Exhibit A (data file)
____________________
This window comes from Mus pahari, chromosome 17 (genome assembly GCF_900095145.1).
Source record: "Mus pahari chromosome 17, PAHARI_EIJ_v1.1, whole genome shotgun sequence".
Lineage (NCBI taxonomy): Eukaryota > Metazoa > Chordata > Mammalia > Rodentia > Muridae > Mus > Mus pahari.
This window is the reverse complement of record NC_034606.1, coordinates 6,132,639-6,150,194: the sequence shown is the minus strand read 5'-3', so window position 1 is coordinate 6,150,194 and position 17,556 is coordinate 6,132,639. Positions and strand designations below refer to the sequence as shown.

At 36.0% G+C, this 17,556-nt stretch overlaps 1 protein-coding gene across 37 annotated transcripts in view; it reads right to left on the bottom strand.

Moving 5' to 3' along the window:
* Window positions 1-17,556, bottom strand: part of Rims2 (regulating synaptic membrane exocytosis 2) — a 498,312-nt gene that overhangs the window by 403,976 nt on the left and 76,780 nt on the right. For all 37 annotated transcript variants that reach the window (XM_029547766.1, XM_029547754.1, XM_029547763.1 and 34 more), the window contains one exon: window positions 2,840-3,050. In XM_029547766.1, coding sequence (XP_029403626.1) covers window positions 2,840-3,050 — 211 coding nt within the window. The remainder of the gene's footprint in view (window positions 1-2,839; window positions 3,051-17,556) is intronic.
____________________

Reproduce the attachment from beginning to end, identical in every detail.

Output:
This window comes from Mus pahari, chromosome 17 (genome assembly GCF_900095145.1).
Source record: "Mus pahari chromosome 17, PAHARI_EIJ_v1.1, whole genome shotgun sequence".
Lineage (NCBI taxonomy): Eukaryota > Metazoa > Chordata > Mammalia > Rodentia > Muridae > Mus > Mus pahari.
This window is the reverse complement of record NC_034606.1, coordinates 6,132,639-6,150,194: the sequence shown is the minus strand read 5'-3', so window position 1 is coordinate 6,150,194 and position 17,556 is coordinate 6,132,639. Positions and strand designations below refer to the sequence as shown.

At 36.0% G+C, this 17,556-nt stretch overlaps 1 protein-coding gene across 37 annotated transcripts in view; it reads right to left on the bottom strand.

Moving 5' to 3' along the window:
* Window positions 1-17,556, bottom strand: part of Rims2 (regulating synaptic membrane exocytosis 2) — a 498,312-nt gene that overhangs the window by 403,976 nt on the left and 76,780 nt on the right. For all 37 annotated transcript variants that reach the window (XM_029547766.1, XM_029547754.1, XM_029547763.1 and 34 more), the window contains one exon: window positions 2,840-3,050. In XM_029547766.1, coding sequence (XP_029403626.1) covers window positions 2,840-3,050 — 211 coding nt within the window. The remainder of the gene's footprint in view (window positions 1-2,839; window positions 3,051-17,556) is intronic.